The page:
My favorite part about being a scientist, why I chose science, and particularly why I decided to be an environmental consultant, is that the field is constantly changing, and there is always something new to learn, discover, or develop. Through my obtaining my undergraduate geology degree at Baylor University and my masters geology degree at The University of Tennessee, I was never sure what career path to take, but I knew that I liked to learn and do so at a very quick pace. Since beginning my consulting career just over one year ago, I have had the opportunity to study a multitude of contaminant impacts and remediation techniques for groundwater, porewater, soil, and sediment. Not only this, but every day I am fortunate to collaborate with scientists across the United States on a daily basis.
In laymen’s terms, what do you do?
As a consultant at Geosyntec I conduct environmental contaminant investigations and remediations concerning chlorinated solvents, petroleum, metals, pesticides, and/or emerging contaminants. These contaminants are sourced from many historic and modern day industrial activities like dry cleaning and petroleum storage and sales among many others. My work over the last year and a half has been on sites located across state of Florida and have involved in soil, sediment, porewater and groundwater monitoring and sampling; contractor oversight; permitting; and the development and execution of proposals, remedial designs, and reports.
How does your work contribute to the betterment of society in general?
My work provides knowledge to clients and the public about the state of their environment and what steps we can actively take to better it. As environmental consultants we conduct investigations to ensure environmental contaminants are not migrating away from their source and that concentrations are not increasing. This work is extremely important as it ensures no harm is coming to the members of our community from the investigated contaminants as they go about their day to day lives.
What advice would you give to young aspiring scientists?
Keep at it! Sometimes you will have no idea which path to take and may become overwhelmed by those around you who already have their path determined. Take on a new project, study a new field, take that random class or field trip. By exploring every possible avenue, you will find your niche.
It may be a little cliché, but like all scientists I know, I was always interested in science. It was one of those subjects in school that came naturally to me. By the time I graduated high school, I had taken all of the advanced science courses offered by my school, plus two college-level courses. You would think someone this driven by science would immediately jump into a science degree in college, right? Nope.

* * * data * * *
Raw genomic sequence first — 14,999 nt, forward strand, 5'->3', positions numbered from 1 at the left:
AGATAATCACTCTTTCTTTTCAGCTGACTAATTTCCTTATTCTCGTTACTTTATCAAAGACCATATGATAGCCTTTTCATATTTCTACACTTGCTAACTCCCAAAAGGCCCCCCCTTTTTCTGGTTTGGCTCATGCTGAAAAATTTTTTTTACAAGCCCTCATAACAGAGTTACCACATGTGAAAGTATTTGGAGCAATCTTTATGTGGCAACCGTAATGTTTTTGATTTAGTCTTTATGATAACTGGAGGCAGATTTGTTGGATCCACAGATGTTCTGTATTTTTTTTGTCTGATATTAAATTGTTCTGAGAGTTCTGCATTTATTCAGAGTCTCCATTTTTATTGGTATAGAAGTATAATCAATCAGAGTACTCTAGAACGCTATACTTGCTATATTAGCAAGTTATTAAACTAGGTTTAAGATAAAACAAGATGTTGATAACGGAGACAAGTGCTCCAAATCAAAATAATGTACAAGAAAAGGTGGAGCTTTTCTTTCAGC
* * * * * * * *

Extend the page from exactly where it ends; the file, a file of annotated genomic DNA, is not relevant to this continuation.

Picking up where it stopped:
I attended college for graphic design. After a semester, I changed my major to photography. A couple semesters later, I changed my major to psychology – and that is where my real journey began. Eight years of hard work, studying all night while working multiple jobs to support myself through school, and I finally had my degree – my major was psychology, my minor was biology. I focused on a neuroscience approach to addictions and wanted to be a drug and alcohol therapist.
Along the way, I found myself working as an office manager for a microbiology laboratory. The work they did fascinated me, as I had many happy flashbacks to the courses I took in high school and college. As I worked my way through school, I also worked my way into the laboratory. Upon graduation, I jumped into a rigorous training program to become a microbiologist, led by an incredible mycologist and a snarky clinical bacteriologist. Seven years later – I run an environmental microbiology lab outside of Chicago for this company.
Long story short – plans change, but who you are at your core and what truly excites you remains the same. Science was always a part of me. I was always the kid questioning everything, asking Why and How, solving problems logically and methodically, taking horrible notes that somehow made sense to only me. I was weird. I got made fun of a lot. And I’m still weird. But I made a career out of it, so I’m really not complaining.
What Do I Actually Do?
I am a microbiologist, specialized in the indoor air quality, water quality, and industrial hygiene worlds. I don’t analyze any human-based samples, but I am responsible for keeping a lot of people safe. From pharmaceutical production, to the mold growing under your kitchen sink, to the water grandpa Joe uses to take showers at his assisted living facility… we’re on it.
Our clients go out and take a variety of sample types, and we analyze them for any potential pathogens that may be present. We do old-school, bench-top, human-driven science. We aren’t relying on fancy machines to analyze things for us, and sure our reference materials may be a couple decades old, but what we do is tried and true.
Why is this important?
Bacteria and fungi are amazing and mind-blowingly smart. They’ve been a part of our world since it began. Outbreaks happen, yes, but the type of work an environmental microbiologist does is all about being proactive. If a pharmaceutical company is producing medicine in a contaminated environment, we stop it from reaching you. If grandpa Joe is being exposed to potentially pathogenic bacteria in his water, we catch it and help remediate it. And even though your house is spotless and you would eat off of your floors, we highly suggest you don’t because you have six different types of mold growing under your sink.
The environmental world of microbiology is full of unsung heroes. If you don’t work for the CDC, no one really knows what you do or really knows why it’s important. But that’s okay, we’re all a bunch of nerds and don’t want the spotlight anyway. I still want to get involved in local colleges and reach out to inspiring young scientists because this world is dying. What we do isn’t even really taught in schools anymore, as more and more schools focus on clinical laboratory sciences and molecular research using expensive machines. Not saying any of that is bad, learning more and more about the world around us is a huge part of science, right? But we’re already fighting an anti-science, anti-vaccine movement right now, let’s not also let the bacteria around us win and party with the re-emerging viruses.